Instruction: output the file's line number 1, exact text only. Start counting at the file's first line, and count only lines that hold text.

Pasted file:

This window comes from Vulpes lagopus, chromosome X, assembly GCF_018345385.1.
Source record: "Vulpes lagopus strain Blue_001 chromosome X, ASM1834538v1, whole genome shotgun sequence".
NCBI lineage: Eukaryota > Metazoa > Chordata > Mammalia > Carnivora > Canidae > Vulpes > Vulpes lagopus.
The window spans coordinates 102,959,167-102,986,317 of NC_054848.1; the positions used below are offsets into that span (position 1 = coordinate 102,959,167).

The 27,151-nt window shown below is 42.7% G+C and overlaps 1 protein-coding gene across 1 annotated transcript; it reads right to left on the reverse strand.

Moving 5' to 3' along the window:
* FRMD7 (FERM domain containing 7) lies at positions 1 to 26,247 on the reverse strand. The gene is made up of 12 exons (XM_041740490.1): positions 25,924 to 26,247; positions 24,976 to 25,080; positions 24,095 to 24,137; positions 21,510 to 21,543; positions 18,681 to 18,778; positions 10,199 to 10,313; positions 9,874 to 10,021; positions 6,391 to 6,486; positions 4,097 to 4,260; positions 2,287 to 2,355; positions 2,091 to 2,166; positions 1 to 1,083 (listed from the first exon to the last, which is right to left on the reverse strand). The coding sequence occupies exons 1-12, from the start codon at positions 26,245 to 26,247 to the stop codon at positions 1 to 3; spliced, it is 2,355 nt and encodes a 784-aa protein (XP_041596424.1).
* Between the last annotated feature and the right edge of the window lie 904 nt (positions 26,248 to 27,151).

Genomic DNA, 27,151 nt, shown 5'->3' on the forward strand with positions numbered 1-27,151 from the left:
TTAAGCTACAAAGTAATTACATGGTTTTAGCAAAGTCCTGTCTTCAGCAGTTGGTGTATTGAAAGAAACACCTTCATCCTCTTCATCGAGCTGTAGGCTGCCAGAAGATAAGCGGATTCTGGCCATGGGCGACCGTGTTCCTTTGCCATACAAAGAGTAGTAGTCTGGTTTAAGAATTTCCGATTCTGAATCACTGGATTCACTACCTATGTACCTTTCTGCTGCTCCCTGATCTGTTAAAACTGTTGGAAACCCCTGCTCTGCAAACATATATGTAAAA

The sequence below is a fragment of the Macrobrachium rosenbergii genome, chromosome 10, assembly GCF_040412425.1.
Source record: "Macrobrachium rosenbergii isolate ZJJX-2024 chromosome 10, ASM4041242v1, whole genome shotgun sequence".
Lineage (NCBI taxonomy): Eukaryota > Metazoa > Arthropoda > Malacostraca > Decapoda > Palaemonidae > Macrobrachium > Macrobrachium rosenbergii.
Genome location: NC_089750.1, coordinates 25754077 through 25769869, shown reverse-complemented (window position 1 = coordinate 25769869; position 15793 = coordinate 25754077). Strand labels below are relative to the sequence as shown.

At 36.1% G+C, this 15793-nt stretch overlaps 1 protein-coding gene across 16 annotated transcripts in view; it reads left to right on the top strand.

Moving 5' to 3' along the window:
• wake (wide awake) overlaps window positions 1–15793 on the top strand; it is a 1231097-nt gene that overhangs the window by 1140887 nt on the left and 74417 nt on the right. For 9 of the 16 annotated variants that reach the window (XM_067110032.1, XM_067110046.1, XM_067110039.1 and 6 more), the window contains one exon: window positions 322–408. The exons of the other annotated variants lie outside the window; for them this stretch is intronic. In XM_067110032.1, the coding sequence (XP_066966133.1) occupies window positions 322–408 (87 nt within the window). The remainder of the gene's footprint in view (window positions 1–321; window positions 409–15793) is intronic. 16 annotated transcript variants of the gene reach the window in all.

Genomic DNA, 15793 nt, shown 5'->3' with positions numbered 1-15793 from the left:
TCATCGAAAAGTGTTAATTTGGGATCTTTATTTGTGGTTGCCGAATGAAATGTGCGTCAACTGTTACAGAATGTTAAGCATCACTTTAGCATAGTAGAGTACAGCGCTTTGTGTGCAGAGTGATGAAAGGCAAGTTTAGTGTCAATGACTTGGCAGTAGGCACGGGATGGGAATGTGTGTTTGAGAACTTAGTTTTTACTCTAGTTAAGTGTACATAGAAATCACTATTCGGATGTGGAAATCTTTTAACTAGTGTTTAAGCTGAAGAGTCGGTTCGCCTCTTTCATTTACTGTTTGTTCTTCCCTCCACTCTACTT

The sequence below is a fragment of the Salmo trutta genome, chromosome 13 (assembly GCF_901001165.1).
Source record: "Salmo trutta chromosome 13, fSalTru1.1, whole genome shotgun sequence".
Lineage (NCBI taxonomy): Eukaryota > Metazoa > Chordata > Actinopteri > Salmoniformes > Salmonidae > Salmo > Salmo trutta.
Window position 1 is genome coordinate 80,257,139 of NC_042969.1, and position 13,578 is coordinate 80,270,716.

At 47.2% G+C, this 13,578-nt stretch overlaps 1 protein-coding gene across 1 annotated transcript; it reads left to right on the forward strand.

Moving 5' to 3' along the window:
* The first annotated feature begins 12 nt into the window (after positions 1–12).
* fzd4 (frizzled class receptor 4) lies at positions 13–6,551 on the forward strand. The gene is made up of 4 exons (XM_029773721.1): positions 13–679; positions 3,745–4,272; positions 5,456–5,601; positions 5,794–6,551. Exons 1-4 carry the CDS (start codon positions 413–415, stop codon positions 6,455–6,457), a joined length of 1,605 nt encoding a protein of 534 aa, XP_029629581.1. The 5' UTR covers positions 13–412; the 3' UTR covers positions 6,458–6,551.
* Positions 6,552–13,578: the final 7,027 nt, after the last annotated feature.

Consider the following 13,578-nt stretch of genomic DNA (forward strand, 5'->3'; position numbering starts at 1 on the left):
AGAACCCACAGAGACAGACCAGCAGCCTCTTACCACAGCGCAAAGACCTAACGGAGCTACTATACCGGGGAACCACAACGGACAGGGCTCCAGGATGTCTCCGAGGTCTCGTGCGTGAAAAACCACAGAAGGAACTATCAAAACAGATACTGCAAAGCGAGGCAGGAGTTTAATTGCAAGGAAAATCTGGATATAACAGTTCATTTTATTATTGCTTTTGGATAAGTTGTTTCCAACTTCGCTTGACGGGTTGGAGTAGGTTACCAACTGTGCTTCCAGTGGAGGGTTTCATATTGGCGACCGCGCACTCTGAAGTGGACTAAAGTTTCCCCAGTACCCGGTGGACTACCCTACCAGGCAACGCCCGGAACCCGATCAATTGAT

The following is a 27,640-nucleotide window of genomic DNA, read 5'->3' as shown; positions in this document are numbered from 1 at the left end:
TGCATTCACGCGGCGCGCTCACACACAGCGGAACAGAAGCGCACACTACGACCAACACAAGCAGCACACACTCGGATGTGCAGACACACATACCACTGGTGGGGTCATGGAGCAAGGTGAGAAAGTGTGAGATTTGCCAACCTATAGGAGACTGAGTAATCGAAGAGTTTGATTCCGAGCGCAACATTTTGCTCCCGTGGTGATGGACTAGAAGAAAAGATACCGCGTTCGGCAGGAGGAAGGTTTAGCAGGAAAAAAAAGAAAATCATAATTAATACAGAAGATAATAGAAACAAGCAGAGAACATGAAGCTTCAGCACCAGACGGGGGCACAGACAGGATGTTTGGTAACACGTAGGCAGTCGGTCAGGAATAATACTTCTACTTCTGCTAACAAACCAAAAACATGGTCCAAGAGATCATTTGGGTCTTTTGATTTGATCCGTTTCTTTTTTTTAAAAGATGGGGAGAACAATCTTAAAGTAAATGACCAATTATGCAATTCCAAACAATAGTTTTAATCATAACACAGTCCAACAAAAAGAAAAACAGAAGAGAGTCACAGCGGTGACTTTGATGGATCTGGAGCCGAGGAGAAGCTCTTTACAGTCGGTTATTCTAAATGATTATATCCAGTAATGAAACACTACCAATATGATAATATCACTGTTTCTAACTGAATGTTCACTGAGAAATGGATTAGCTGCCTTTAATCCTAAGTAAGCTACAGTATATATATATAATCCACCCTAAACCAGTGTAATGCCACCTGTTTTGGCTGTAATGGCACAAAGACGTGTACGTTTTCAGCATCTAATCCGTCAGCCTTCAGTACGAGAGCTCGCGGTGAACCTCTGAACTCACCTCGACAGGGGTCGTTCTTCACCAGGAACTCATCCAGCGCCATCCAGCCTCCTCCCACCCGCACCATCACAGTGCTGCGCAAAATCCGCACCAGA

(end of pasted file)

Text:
This window comes from Vulpes lagopus, chromosome X, assembly GCF_018345385.1.